Sixteen members of the Senate Armed
Services Committee support repeal of the law that bans gay troops
from serving openly, one more than needed for repeal language to be
attached in committee, proponents say.
Committee members are expected to vote
on attaching repeal language to next year's defense budget on
Thursday after Democratic leaders and the
White House agreed to a compromise plan to repeal “Don't Ask,
Don't Tell” but delay its implementation until after the Pentagon
completes its application study due at the end of the year.
On Tuesday, Maine Senator Susan Collins
became the first – and so far only – Republican
to break from her party and declare she would vote in favor of
Other notable Republicans on the panel
– Senators John McCain and Lindsey Graham – said they oppose any
effort to repeal the law until after the Pentagon completes its
“I cannot over emphasize the
importance of completing the comprehensive review prior to taking any
legislative action,” McCain wrote in a letter addressed to
committee chairman Senator Carl Levin, a Michigan Democrat. “Our
military is currently engaged in two wars and we must have a true
assessment of the impact of repealing 'Don't Ask, Don't Tell' on the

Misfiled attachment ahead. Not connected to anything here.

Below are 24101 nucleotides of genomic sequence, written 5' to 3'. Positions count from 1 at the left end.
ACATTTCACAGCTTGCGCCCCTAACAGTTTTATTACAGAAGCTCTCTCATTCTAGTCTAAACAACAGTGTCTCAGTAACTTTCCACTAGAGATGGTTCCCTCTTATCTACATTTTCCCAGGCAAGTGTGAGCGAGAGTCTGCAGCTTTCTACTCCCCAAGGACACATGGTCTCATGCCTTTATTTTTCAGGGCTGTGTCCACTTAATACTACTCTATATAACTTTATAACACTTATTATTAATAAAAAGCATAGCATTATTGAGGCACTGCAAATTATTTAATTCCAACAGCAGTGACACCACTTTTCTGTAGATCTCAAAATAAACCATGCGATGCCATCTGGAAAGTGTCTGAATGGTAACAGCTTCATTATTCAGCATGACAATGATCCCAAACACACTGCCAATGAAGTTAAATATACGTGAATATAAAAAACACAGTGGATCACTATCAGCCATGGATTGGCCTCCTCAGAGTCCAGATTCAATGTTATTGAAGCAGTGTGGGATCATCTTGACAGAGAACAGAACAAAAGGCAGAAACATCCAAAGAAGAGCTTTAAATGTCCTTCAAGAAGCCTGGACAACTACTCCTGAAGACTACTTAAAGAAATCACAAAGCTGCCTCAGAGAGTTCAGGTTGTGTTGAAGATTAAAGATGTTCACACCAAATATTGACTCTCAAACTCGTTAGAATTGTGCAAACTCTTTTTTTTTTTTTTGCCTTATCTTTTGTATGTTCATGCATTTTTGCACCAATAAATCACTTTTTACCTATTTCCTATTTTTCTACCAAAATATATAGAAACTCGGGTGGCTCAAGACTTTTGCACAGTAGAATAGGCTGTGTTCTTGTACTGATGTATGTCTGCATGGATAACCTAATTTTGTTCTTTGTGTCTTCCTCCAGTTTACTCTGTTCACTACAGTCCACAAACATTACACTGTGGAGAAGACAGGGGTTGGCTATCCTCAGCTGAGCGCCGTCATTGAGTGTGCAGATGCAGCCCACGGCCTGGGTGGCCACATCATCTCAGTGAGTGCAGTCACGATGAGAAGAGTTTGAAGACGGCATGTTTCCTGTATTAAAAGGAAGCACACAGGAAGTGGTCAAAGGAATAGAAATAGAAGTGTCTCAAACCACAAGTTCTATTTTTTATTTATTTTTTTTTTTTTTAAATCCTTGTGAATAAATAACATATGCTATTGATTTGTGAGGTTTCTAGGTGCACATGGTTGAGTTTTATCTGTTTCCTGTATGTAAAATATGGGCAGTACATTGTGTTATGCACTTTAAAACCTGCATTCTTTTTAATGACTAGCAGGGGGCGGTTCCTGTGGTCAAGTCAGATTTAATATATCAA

battle effectiveness prior to taking any legislative action.”
Republicans, including McCain and Roger
Wicker, have threatened to filibuster the defense authorization bill
on the Senate floor if it includes repeal language.
Once the repeal measure has been
attached in committee, Republicans would need to round up a 60-vote
majority to untie the amendment in the Senate, which includes 41
Several moderate Democrats, including
Senators Robert Byrd of West Virginia and Ben Nelson of Nebraska,
were persuaded to come off the fence and support repeal after the
president and the Pentagon backed the compromise agreement on Monday.
“I did not want to blindly assent to
repealing this law without giving the Congress an opportunity to
re-examine the concerns of our Armed Forces and the manner in which
they are being addressed,” Byrd told CNN.
Repeal boosters also believe they can
count on Senator Evan Bayh from Indiana to vote favorably.
The House is also expected to take an
initial vote on the issue Thursday or Friday. Pennsylvania
Representative Patrick Murphy, an ardent supporter of repeal and the
lead sponsor of the measure in the House, said Tuesday that by his
head count the
measure will sail through the House.
“We have the votes to get this done,”
the Army vet said. “I have 192 co-sponsors [in the House] and
commitments from dozens of others.”